Inside the S822L: Hardware Components

The 2U Rack-mount S822L server contains two IBM POWER8 DCM sockets. Each socket thus contains two cores connected by a 32GBps interconnect. The reason for using a Multi-Chip-Module (MCM) is pretty simple. Smaller five-to-six core dies are a lot cheaper to produce than the massive 650 mm² monolithic 12-core dies. As a result the latter are reserved for IBM's high-end (E880 and a like). So while most POWER8 presentations and news posts on the net talk about the multi-core die below...

... it is actually an MCM with two six core dies like the one below that is challenging the 10 to 18 core Xeons. The massive monolithic 10-12 core dies are in fact reserved for much more expensive IBM servers.

The layout of the S822L is well illustrated by the scheme inside the manual.

Each DCM offers 48 PCIe Gen 3 lanes. 32 of those lanes are directly connected to the processor while 16 connect to PCIe switches. The PCIe switches have "only" 8 lanes upstream to the DCM, but offer 24 lanes to "medium" speed devices downstream. As it unlikely that both your SAS controllers and your network controllers will gobble up the full PCIe x8 bandwidth, this is a very elegant way to offer additional PCIe lanes.

Taking a Closer Look Inside IBM's S822L The L4-cache and Memory Subsystem
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  • usernametaken76 - Thursday, November 12, 2015 - link

    Technically this is not true. IBM had a working version of AIX running on PS/2 systems as late as the 1.3 release. Unfortunately support was withdrawn and future releases of AIX were not compiled for x86 compatible processors. One can still find a copy of this release if one knows where to look. It's completely useless to anyone but a museum or curious hobbyist, but it's out there. Reply
  • zenip - Friday, November 13, 2015 - link

    ...>--click here- Reply
  • Steven Perron - Monday, November 23, 2015 - link

    Hello Johan,

    I was reading this article, and I found it interesting. Since I am a developer for the IBM XL compiler, the comparisons between GCC and XL were particularly interesting. I tried to reproduce the results you are seeing for the LZMA benchmark. My results were similar, but not exactly the same.

    When I compared GCC 4.9.1 (I know a slightly different version that you) to XL 13.1.2 (I assume this is the version you used), I saw XL consistently ahead of GCC, even when I used -O3 for both compilers.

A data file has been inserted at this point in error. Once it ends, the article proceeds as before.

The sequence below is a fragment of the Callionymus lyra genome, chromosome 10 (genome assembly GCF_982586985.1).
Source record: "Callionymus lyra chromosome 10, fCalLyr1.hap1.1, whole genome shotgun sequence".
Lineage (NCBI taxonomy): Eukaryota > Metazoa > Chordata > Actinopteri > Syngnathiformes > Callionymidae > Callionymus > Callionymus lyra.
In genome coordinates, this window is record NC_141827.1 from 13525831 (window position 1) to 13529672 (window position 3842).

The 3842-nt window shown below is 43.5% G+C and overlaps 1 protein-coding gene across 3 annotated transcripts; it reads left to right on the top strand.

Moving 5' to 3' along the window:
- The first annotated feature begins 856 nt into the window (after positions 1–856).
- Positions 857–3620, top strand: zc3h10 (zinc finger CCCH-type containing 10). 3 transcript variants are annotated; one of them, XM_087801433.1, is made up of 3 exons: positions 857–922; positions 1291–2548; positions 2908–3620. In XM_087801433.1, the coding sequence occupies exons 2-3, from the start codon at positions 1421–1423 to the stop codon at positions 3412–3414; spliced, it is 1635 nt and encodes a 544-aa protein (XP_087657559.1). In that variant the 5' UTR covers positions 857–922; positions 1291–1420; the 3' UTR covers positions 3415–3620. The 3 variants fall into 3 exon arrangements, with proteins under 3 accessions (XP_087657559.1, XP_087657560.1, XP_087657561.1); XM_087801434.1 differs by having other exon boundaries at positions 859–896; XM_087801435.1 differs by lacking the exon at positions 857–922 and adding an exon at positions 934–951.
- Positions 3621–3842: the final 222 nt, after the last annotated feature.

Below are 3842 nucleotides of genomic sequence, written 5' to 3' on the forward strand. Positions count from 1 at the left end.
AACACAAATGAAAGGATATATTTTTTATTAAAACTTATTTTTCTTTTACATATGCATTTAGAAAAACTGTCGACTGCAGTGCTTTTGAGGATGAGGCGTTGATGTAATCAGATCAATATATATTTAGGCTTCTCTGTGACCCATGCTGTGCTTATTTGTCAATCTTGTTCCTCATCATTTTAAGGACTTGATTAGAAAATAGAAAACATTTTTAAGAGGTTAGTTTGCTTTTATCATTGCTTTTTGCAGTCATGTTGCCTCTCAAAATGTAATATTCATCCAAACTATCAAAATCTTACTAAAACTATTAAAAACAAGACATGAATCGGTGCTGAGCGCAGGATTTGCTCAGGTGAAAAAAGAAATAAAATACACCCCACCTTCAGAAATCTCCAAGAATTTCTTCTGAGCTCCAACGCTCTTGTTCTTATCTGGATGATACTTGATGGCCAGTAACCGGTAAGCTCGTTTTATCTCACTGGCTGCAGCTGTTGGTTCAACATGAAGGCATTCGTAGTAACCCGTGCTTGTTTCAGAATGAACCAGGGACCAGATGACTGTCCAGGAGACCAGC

I'm still interested in trying to reproduce your results, so I can see what XL can do better, so I have a couple questions on areas that could be different.

    1) What version of the XL compiler did you use? I assumed 13.1.2, but it is worth double checking.
    2) Which version of the 7-zip software did you use? I picked up p7zip 15.09.
    3) Also, I noticed when the Power 8 machine was running at full capacity (for me that was 192 threads on a 24 core machine), the results would fluctuate a bit. How many runs did you do for each configuration? Were the results stable?
    4) Did you try XL at the less aggressive and more stable options like "-O3" or "-O3 -qhot"?

    Thanks for you time.
    Reply
  • Toyevo - Wednesday, November 25, 2015 - link

    Other than the ridiculous price of CDIMMs the power efficiency just doesn't look healthy. For data centers leasing their hardware like Amazon AWS, Google AppEngine, Azure, Rackspace, etc, clients who pay for hardware yet fail to use their allocation significantly help the bottom line of those companies by reduced overheads. For others high usage is a mandatory part of the ROI equation during its period as an operating asset, thus power consumption is a real cost. Even with our small cluster of 12 nodes the power efficiency is a real consideration, let alone companies standardizing toward IBM and utilising 100s or 1000s of nodes that are arguably less efficient.

    Perhaps you could devise some sort of theoretical total cost of ownership breakdown for these articles. My biggest question after all of this is, which one gets the most work done with the lowest overheads. Don't get me wrong though, I commend you and AnandTech on the detail you already provide.
    Reply
  • AstroGuardian - Tuesday, December 8, 2015 - link

    It's good to have someone challenging Intel, since AMD crap their pants on regular basis Reply
  • dba - Monday, July 25, 2016 - link

    Dear Johan:

    Can you extrapolate how much faster the Sparc S7 will be in your Cluster Benchmarking,
    if the 2 on Die Infiniband ports are Activated, 5, 10, 20% ???

    Thank You, dennis b.
    Reply

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